Sites & cities that bear the name of Anangula


Today in : United States of America
First trace of activity : ca. 6,500 B.C.E
Last trace of activity : ca. 6,000 B.C.E
Recorded names : Anayulyakh, Anayulyakh, Ananulyak, Anangouliak, Anangula Archeological District, Ananiuliak Island, Анангула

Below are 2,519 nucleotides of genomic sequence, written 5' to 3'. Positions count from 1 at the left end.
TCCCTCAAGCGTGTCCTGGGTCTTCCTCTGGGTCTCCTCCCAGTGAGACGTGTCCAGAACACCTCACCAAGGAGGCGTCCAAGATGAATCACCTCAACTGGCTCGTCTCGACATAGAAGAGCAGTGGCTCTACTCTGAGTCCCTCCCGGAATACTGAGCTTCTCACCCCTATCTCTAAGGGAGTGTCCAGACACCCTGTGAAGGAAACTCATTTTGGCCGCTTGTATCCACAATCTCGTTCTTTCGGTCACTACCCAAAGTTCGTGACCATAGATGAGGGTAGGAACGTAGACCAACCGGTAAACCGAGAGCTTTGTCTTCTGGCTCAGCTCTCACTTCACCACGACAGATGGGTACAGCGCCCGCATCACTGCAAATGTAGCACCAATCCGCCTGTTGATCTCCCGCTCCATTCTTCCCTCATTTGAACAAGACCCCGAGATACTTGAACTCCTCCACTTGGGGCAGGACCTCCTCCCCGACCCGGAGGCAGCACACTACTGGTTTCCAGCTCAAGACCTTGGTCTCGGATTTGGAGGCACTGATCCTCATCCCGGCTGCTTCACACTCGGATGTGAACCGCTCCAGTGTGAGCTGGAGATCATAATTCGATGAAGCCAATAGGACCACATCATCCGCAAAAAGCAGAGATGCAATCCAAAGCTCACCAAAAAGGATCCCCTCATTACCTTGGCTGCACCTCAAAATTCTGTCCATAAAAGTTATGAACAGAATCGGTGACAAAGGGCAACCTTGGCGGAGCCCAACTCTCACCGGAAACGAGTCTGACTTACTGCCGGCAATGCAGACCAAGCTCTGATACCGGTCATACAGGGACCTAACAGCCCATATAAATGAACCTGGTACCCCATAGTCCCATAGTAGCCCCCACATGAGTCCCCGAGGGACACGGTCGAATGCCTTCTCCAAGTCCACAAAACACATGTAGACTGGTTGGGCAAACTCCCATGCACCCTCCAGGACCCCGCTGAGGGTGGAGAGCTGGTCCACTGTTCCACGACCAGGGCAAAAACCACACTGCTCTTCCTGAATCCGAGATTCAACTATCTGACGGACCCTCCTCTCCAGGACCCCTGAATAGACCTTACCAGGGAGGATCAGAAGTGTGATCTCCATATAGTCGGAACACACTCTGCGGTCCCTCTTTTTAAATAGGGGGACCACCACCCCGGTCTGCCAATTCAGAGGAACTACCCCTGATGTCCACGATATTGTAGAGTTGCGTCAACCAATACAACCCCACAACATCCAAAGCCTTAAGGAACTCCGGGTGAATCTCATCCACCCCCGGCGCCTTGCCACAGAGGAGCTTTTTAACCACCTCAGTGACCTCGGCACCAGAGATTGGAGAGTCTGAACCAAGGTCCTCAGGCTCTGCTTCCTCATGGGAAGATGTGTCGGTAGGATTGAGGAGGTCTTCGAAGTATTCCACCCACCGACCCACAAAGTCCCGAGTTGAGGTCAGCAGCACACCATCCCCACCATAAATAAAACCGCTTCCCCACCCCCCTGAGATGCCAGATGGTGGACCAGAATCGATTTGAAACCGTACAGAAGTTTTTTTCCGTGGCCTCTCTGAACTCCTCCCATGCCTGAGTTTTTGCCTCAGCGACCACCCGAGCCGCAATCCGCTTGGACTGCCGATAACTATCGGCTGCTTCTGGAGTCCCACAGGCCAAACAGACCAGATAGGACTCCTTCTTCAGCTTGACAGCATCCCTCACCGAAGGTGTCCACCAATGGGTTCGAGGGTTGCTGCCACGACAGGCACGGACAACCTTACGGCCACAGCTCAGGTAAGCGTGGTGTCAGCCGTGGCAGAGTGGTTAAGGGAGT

Description : The Anangula Site (also Anangula Archeological District and Ananiuliak Island Archeological District) is an archaeological site in the Aleutian Islands of Alaska. Located on a 1.5 miles (2.4 km) long island off the western coast of Umnak Island, it lies 3.1 miles (5.0 km) north-northwest of Nikolski Bay. The site documents one of the earliest known human settlements in the Aleutian Islands, dating to c. 6400 BCE. It was in the 1970s believed to be a remnant of people thought to have migrated here across the land bridge from Asia. The site is believed to have been along the southern fringe of the hypothesized Bering land bridge, by which (according to that theory) the Americas were first settled. At the time of its settlement, sea level was believed to be lower (by about 100 metres (330 ft)), and the area consisted of a strandflat surrounded by nutrient-rich waters and abundant wildlife. The immediate area of the settlement is also surrounded by evidence of volcanic ashfalls, which are theorized to contribute to the eventual abandomnent of the site, leading to the settlement of other parts of Beringia. The Anangula site was first discovered by William S. Laughlin in 1938, when surface surveys identified the area as of potential interest. In the 1950s additional research was done in the area, but its great age was not understood until its major features were found, buried beneath 2 metres (6.6 ft) of volcanic deposits. Excavations in the late 1960s uncovered all or part of eight house remains, and recovered more than 30,000 artifacts, some of which bore little resemblance to other North American finds at the time. These structures were partially subterranean, measuring about 3 metres (9.8 ft) by 5.5 metres (18 ft), and were apparently designed to house single families. The site was first listed on the National Register of Historic Places as the Ananiuliak Island Archeological District in 1972, and was declared a National Historic Landmark District in 1978.

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